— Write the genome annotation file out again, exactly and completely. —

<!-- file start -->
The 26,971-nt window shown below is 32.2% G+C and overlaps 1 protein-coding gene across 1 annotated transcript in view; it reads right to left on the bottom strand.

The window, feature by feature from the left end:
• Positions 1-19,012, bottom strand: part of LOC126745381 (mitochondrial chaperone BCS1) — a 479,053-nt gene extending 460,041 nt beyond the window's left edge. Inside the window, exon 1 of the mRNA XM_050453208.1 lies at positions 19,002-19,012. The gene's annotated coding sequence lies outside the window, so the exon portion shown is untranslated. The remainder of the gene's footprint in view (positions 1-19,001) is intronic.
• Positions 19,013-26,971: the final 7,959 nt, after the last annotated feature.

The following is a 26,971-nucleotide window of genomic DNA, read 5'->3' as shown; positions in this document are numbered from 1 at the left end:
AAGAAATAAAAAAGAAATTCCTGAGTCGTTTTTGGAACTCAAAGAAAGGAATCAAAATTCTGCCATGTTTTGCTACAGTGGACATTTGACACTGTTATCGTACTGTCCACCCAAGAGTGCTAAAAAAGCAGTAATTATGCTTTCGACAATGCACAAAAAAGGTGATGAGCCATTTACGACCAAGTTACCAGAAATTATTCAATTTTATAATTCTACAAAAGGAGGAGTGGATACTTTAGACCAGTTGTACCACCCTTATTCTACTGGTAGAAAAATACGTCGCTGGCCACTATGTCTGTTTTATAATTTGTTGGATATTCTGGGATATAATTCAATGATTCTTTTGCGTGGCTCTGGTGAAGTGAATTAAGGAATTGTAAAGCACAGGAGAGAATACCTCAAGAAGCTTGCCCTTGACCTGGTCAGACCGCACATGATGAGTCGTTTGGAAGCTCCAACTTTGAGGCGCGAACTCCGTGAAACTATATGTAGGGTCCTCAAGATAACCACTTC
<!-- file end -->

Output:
The 26,971-nt window shown below is 32.2% G+C and overlaps 1 protein-coding gene across 1 annotated transcript in view; it reads right to left on the bottom strand.

The window, feature by feature from the left end:
• Positions 1-19,012, bottom strand: part of LOC126745381 (mitochondrial chaperone BCS1) — a 479,053-nt gene extending 460,041 nt beyond the window's left edge. Inside the window, exon 1 of the mRNA XM_050453208.1 lies at positions 19,002-19,012. The gene's annotated coding sequence lies outside the window, so the exon portion shown is untranslated. The remainder of the gene's footprint in view (positions 1-19,001) is intronic.
• Positions 19,013-26,971: the final 7,959 nt, after the last annotated feature.

The following is a 26,971-nucleotide window of genomic DNA, read 5'->3' as shown; positions in this document are numbered from 1 at the left end:
AAGAAATAAAAAAGAAATTCCTGAGTCGTTTTTGGAACTCAAAGAAAGGAATCAAAATTCTGCCATGTTTTGCTACAGTGGACATTTGACACTGTTATCGTACTGTCCACCCAAGAGTGCTAAAAAAGCAGTAATTATGCTTTCGACAATGCACAAAAAAGGTGATGAGCCATTTACGACCAAGTTACCAGAAATTATTCAATTTTATAATTCTACAAAAGGAGGAGTGGATACTTTAGACCAGTTGTACCACCCTTATTCTACTGGTAGAAAAATACGTCGCTGGCCACTATGTCTGTTTTATAATTTGTTGGATATTCTGGGATATAATTCAATGATTCTTTTGCGTGGCTCTGGTGAAGTGAATTAAGGAATTGTAAAGCACAGGAGAGAATACCTCAAGAAGCTTGCCCTTGACCTGGTCAGACCGCACATGATGAGTCGTTTGGAAGCTCCAACTTTGAGGCGCGAACTCCGTGAAACTATATGTAGGGTCCTCAAGATAACCACTTC